Wedding photography industry refocuses on runaways during and after pandemic | Characteristics

A lot of planning goes into weddings, but couples who were planning on getting married in 2020 probably didn’t plan for a global pandemic.

Angie and Dak Alley, who live in Thompson’s Station, run a wedding photography business for runaways called We Eloped Nashville.

When plans changed dramatically for many last year, wedding photographers and residents of Thompson’s Station, Dak and Angie Alley, changed with them. They’ve moved from a more traditional business model of wedding photography and videography to work-only elopements — or micro-weddings, minimonies, whatever a couple decides to call it.

“It was so much fun for us to enjoy the moments,” Angie said. “Sometimes we are the only guests of these couples, plus the officiant.”

Through their We Eloped Nashville business, which serves Williamson County and the greater Middle Tennessee area, the Alleys offer a variety of photography and videography packages. They also offer live streaming services so anyone can watch a wedding from their computer screen.

Dak explained that they had offered live streaming services for weddings since 2019, so when COVID-19 hit, they were ready. When it was not safe to attend a wedding ceremony, attendees could join virtually, and even in the future, people who might be in an assisted living facility or have other circumstances making travel and difficult transport can watch online.

“We’ve heard stories of guardians logging on so that [the couple’s] a loved one can watch,” Angie said. “It’s so important to us.”

They want to do everything they can to ease the couple’s logistical burdens – “they’re doing an elopement because they don’t want the stress,” Angie said – while making sure the elopement doesn’t turn into a “chain marriage”. .” They get to know the pair they’re working with and hear their story not only so they can build a relationship, but also know what key moments to capture.

“You still get almost everything you do in a large, full-size wedding, but it’s all condensed,” Dak said.

He shared that couples get snaps of the big moments — the kiss, the send, etc. – while getting a and b footage (staged and candid) throughout the event, regardless of the length of the ceremony. They shot ceremonies ranging from 15 minutes to three hours.

Couples even have the option of having a photoshoot in Dak’s 1993 Cadillac Allante, which is a nod to Dak’s early days as a wedding photographer.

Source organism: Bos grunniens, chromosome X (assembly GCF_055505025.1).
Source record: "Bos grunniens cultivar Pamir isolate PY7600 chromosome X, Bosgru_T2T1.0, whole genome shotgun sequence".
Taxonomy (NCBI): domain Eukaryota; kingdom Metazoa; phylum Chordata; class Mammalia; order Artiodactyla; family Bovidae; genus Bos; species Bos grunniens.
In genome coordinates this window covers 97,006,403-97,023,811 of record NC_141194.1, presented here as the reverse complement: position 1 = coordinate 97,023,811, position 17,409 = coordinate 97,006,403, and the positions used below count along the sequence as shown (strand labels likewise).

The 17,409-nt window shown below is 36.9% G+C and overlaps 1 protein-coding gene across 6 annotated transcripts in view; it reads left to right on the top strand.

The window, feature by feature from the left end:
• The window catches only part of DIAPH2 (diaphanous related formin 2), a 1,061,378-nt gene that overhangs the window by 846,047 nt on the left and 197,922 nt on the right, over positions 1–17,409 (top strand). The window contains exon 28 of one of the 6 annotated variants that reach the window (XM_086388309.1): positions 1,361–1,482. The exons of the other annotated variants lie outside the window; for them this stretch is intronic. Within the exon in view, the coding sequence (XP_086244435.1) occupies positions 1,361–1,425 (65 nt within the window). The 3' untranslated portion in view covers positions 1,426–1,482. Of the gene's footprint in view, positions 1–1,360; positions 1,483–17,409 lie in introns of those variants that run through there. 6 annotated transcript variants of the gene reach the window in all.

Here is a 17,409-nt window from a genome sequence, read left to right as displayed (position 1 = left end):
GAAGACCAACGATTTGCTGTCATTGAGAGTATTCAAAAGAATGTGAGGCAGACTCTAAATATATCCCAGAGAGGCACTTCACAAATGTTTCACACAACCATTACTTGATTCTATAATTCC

“I had a Rolls-Royce that I rented for weddings and I always asked the photographer, ‘Can you give me a picture?’ And they were saying yes, and they never did,” Dak said.

We fled Nashville 3

Couples can even choose to add a drive-by photo op with the 1993 Cadillac from Dak Alley.

Thus, in 2001, he decided to train in photography and videography, embarking on the wedding photography sector. Today, 20 years later, he is rather experienced and uses quality equipment. His experience with prior photographers also shapes the way he works with clients.

“We don’t hold your photographs hostage like a lot of people used to do,” Dak said. “We’ll own the photographs, but you’ll also own them, so if you want to have them printed at, say, Costco or whatever, we allow you to do that so it’s not more and more money on the side. “

Besides using high quality cameras, the real benefit of choosing We Eloped Nashville is the Alleys editing skills.

“Shooting is also an art, but a lot of people can learn that faster than the art of editing,” Dak said. “It takes a lot longer to edit than to film.”

The Alleys can even help couples find the perfect spot for their special day. Although they work in any location, they have always worked with popular local venues, such as Homestead Manor in Thompson’s Station, Mere Bulles in Brentwood, The Barn at Allenbrooke Farms in Spring Hill and Evins Mill in Smithville.

“It’s just a privilege for us to be here during this special, special, special time,” Angie said.

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